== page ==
Bridge-style faucet makes splash in kitchen
Installation is pretty standard.
Scripps Howard News Service
Q: I’m going to install a new kitchen faucet and sink in the near future. I’m looking at the new bridge-type faucets. When did they come on the scene, how are they installed, and what special considerations do I need to address? To me, it doesn’t look like a normal faucet installation.
— Charles, New Mexico.
A: Today’s bridge-style faucets actually get their look from many decades ago, when kitchen faucets were basically two separate one-handle faucet valves coming out of the wall over the sink.
As these single hot and cold faucets evolved, they eventually were connected by a single pipe with a swinging spout in the middle of the connector pipe. However, all the plumbing was exposed, and this created the bridge faucet, because the connector pipe looked like a bridge between the hot and cold valve handles.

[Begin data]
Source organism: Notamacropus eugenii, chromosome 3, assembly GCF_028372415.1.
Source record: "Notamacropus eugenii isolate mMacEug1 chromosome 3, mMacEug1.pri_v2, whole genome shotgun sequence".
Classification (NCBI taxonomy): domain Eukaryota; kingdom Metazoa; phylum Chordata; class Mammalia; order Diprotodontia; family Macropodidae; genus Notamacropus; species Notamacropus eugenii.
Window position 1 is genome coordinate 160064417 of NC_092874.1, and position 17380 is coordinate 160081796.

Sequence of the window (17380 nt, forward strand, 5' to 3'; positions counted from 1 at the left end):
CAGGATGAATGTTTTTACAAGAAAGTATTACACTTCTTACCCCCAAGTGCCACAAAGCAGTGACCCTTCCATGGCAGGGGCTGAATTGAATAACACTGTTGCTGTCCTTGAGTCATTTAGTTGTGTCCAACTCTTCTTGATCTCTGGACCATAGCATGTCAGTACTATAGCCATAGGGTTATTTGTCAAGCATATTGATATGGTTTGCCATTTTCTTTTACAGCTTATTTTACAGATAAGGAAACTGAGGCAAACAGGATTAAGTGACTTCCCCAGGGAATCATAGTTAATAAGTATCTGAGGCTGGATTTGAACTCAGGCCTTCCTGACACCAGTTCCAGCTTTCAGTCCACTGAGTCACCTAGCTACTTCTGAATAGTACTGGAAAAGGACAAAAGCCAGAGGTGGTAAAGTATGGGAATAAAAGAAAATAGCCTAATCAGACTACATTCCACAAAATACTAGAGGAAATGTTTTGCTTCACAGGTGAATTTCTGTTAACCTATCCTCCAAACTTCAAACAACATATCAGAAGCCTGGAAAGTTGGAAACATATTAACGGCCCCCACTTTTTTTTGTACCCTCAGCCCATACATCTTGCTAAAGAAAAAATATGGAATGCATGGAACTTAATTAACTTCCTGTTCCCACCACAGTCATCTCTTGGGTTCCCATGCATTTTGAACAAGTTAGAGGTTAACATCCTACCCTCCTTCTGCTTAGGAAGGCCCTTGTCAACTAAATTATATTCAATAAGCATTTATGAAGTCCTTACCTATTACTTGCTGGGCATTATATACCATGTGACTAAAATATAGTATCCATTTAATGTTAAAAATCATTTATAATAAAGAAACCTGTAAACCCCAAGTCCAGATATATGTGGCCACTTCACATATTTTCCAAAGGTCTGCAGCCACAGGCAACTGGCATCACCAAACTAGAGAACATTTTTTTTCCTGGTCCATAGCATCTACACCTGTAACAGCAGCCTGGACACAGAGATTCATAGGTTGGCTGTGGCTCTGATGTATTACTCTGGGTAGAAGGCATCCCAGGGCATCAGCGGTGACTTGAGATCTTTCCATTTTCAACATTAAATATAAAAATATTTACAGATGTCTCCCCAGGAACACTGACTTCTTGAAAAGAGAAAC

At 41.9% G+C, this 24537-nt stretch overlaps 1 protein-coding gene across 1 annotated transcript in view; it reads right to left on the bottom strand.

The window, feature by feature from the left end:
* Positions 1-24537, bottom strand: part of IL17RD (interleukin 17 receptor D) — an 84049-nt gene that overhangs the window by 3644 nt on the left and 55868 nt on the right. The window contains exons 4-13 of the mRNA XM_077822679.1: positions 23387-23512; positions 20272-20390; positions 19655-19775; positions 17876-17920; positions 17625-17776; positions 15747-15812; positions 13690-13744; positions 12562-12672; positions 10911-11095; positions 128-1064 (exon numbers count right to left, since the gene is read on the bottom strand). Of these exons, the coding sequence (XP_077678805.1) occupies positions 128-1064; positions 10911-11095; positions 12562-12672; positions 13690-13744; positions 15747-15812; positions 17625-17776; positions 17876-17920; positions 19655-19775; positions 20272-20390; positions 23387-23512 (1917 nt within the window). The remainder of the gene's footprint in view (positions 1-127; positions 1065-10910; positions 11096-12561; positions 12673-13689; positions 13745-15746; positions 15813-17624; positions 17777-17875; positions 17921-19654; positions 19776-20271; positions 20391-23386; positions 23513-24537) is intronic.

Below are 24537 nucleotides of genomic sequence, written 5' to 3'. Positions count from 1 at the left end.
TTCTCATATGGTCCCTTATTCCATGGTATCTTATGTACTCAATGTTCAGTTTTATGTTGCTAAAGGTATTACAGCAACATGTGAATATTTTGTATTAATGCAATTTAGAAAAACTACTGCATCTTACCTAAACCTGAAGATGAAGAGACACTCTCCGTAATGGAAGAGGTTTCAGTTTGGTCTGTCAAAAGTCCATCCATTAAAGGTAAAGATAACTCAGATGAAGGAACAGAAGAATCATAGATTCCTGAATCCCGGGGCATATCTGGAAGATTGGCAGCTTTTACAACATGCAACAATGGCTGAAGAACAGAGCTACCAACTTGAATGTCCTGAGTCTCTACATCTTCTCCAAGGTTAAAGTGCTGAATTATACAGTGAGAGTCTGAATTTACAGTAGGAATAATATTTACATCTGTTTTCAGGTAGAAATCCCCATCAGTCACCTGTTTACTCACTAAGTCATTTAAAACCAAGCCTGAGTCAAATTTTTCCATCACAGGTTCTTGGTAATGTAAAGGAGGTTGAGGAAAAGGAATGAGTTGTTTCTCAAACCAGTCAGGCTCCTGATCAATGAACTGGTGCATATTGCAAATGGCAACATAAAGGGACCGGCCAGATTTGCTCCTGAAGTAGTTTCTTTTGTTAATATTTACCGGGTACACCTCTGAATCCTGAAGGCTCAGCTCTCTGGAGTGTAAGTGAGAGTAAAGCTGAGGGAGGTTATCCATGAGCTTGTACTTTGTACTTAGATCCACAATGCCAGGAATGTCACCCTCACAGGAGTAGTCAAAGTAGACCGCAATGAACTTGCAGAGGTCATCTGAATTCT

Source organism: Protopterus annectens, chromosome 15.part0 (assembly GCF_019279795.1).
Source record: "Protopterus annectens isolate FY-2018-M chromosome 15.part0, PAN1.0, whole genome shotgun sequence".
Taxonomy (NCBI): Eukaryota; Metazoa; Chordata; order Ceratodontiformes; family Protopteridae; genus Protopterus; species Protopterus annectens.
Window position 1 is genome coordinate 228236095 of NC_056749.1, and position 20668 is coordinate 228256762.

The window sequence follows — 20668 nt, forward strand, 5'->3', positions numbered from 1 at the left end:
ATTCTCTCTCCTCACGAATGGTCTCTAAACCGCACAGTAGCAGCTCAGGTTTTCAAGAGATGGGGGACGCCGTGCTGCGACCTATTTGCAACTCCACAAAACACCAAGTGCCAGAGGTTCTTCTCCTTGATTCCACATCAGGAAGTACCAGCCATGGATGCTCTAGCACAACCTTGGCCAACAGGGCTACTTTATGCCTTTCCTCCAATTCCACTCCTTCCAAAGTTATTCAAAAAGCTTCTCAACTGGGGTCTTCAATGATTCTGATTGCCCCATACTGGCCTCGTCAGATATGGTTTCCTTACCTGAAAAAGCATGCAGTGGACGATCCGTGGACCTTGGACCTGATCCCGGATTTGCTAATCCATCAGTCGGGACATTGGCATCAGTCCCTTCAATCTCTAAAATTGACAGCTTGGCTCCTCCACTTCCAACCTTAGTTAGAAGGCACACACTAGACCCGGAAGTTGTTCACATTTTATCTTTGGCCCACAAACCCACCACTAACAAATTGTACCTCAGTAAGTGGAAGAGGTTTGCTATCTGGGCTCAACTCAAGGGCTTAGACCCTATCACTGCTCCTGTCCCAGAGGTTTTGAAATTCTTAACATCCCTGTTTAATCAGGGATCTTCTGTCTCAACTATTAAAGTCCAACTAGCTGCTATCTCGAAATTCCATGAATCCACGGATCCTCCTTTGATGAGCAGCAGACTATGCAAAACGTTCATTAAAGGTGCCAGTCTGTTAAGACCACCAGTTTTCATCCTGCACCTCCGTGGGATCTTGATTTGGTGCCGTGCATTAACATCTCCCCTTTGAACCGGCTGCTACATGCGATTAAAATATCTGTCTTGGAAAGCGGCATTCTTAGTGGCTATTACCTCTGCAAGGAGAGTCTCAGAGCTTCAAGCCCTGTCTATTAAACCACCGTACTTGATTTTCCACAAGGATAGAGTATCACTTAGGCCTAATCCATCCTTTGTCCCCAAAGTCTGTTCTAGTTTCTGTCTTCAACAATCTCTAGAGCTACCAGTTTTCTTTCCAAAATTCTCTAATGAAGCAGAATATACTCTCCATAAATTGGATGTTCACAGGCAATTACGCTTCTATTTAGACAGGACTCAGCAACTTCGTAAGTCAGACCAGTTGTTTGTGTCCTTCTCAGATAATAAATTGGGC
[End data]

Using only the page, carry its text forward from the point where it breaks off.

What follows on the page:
New bridge faucets — a modern takeoff of this original design — can be wall-mounted or deck-mounted right on the sink. But, because they usually require two holes in the kitchen sink instead of the standard three holes, you might have to special-order the sink.
As long as you’re not wall-mounting the faucet, installation is pretty standard. Finally, these faucets are available in many finishes and styles, from ultramodern to old-time classic. So, you might say that a bridge faucet even bridges the generation gap.
Master plumber Ed Del Grande is the author of “Ed Del Grande’s House Call,” the host of TV and Internet shows, and a LEED green associate. Visit eddelgrande.com or write firstname.lastname@example.org. Always consult local contractors and codes. Sorry, no personal replies.